'MEMORY AND IDENTITY' Pope recalls shooting aftermath in new book

The foundation is a series of conversations between the pope and his friends.
ROME (AP) -- An Italian publishing house gathered Rome's glitterati Tuesday for the official launch of Pope John Paul II's new book, hoping the work that includes his first public description of the moments after he was shot can become an international best seller.
Top prelates sat side-by-side with politicians, industrialists and titled nobility for the event in the Palazzo Colonna, which was built by a 15th century pope.
The Rizzoli publishing house, which holds the worldwide rights, announced that the book "Memory and Identity" would come out in 14 editions in 11 languages over the next few months.
Papal spokesman Joaquin Navarro-Valls confirmed that John Paul's description of his ride in an ambulance after being shot by a Turkish gunman in 1981 had not been made public before.
John Paul wrote that he was fearful and in pain but had "a strange feeling of confidence" he would live.
The book, a copy of which was obtained Feb. 17 by The Associated Press in Poland, is based on conversations the pope had in Polish with his close friends, philosopher Krzysztof Michalski and the late the Rev. Jozef Tischner in 1993 at the papal summer residence near Rome.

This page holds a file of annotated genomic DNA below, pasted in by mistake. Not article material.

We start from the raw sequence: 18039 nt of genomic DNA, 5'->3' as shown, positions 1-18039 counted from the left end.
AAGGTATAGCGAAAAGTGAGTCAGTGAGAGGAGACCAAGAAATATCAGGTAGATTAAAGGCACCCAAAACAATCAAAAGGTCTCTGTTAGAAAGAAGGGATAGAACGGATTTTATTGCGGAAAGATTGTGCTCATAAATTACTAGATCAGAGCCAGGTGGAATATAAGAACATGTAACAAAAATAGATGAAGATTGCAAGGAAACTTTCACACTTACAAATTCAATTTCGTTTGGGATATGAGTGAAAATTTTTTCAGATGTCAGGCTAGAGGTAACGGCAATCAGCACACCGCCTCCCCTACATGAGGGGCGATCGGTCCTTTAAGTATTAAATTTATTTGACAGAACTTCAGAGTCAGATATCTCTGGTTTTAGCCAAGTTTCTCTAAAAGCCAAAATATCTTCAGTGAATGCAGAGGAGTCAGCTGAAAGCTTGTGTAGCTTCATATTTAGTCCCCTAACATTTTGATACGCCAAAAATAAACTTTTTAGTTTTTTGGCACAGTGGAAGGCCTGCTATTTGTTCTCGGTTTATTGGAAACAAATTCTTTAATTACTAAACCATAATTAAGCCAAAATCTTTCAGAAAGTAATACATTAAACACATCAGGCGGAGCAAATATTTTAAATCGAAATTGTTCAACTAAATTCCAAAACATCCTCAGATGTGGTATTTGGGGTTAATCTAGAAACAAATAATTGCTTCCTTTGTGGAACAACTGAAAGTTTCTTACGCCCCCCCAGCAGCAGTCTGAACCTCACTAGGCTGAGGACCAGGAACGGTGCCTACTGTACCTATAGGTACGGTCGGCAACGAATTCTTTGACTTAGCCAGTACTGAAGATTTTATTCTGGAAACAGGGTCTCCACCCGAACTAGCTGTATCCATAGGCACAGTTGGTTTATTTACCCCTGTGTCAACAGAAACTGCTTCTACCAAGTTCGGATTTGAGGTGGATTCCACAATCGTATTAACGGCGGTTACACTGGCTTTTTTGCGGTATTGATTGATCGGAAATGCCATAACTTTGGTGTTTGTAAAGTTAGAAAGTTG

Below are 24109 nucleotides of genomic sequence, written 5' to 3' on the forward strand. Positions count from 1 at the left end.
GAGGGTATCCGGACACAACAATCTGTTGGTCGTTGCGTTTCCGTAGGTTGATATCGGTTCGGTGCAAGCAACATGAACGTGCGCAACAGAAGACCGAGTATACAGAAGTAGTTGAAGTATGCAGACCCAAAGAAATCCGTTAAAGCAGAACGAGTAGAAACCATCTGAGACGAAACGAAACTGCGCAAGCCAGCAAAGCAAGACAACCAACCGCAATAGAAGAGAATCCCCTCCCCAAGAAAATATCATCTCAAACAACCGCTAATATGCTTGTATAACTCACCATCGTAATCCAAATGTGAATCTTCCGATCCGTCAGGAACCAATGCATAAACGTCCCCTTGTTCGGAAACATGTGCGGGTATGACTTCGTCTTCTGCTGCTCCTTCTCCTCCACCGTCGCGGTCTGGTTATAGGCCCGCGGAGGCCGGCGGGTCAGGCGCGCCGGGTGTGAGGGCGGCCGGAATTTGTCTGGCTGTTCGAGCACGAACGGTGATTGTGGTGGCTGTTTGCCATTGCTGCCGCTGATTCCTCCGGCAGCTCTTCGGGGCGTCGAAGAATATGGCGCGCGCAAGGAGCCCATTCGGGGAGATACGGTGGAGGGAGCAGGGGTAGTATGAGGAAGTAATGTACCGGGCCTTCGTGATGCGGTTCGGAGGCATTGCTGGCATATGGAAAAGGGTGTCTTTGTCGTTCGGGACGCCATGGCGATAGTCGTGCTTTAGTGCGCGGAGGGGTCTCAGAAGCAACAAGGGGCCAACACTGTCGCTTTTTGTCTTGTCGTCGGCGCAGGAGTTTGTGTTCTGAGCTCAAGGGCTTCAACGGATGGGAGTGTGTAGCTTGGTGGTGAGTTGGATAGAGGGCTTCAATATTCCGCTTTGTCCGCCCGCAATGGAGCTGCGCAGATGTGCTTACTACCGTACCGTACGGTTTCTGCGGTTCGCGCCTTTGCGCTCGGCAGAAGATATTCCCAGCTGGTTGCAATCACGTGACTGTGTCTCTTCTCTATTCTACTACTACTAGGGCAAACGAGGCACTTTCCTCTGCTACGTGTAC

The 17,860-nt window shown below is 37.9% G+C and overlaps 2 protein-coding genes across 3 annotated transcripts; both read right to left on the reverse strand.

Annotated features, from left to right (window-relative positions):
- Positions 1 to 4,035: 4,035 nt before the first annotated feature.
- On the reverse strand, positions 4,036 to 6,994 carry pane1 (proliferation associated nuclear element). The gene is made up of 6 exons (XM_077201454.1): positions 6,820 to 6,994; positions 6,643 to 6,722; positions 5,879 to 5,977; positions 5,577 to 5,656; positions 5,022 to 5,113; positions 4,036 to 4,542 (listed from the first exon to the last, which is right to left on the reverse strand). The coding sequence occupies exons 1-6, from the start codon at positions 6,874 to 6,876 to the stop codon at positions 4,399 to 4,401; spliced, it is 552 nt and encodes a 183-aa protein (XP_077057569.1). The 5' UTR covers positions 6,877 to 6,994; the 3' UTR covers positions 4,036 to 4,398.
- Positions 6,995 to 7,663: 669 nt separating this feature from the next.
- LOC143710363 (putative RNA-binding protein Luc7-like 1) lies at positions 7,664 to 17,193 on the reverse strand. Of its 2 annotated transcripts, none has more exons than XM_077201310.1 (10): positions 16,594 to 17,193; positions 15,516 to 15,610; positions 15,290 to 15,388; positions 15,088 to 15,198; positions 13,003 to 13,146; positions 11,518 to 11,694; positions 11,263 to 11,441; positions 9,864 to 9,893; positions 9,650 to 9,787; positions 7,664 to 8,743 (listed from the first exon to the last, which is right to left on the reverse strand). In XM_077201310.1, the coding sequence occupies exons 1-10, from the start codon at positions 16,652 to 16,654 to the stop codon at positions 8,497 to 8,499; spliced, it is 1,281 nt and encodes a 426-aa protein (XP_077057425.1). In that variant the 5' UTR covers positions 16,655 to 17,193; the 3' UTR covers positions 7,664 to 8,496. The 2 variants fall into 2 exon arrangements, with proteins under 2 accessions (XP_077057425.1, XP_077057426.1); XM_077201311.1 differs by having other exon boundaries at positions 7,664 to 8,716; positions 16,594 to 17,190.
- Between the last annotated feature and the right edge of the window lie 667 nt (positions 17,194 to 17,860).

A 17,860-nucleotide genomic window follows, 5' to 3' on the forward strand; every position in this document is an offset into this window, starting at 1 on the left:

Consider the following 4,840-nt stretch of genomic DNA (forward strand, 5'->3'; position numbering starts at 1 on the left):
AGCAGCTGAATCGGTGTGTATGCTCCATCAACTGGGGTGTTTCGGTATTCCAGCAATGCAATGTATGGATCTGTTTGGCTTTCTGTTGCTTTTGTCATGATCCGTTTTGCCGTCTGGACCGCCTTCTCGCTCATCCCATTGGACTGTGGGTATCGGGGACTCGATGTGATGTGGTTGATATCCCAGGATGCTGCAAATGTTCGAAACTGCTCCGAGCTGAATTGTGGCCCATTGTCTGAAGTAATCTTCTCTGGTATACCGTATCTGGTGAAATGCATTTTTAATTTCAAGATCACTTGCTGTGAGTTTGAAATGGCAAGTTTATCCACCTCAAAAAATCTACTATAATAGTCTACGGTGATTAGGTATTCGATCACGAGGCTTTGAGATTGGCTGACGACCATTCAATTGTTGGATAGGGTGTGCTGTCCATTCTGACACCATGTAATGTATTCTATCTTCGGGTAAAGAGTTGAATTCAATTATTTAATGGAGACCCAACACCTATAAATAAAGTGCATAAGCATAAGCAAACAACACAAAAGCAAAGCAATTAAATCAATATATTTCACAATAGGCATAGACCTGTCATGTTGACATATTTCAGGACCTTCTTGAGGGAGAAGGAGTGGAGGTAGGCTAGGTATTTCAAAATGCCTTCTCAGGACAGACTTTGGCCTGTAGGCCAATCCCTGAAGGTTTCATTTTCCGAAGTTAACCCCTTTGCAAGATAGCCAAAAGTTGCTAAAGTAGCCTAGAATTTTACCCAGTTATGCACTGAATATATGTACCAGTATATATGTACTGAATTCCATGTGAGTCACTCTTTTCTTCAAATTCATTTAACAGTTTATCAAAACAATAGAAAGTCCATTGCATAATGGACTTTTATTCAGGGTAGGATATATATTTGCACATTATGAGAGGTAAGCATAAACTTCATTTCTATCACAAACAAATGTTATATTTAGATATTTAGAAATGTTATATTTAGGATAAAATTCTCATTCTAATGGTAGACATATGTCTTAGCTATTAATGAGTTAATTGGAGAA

"Someone taped them and transcribed them, but it remained unpublished," Navarro-Valls explained.
Historical events
The book, which examines the damage done by Nazism and communism to Europe last century, also mentions the Sept. 11, 2001, attacks and other recent terrorist acts, saying militant networks represent "a constant threat for the life of millions of innocents."
A German Jewish leader criticized one passage in the book, saying the pope was making an unacceptable comparison between abortion and the Holocaust.
Paul Spiegel, the head of Germany's Central Council of Jews, pointed to the pope's contention that both the Holocaust and abortion came about when people decided to usurp "the law of God."
Cardinal Joseph Ratzinger, a German who heads the Vatican's Congregation for the Doctrine of the Faith, rejected the suggestion that the pope was "putting abortion and the Shoah on the same level," using the Hebrew word for the Holocaust.
He said the pope wanted to alert society to the "danger of evil."
The book is John Paul's fifth. His first, "Crossing the Threshold of Hope," came out a decade ago and sold 20 million copies. Royalties from the books go to charity.

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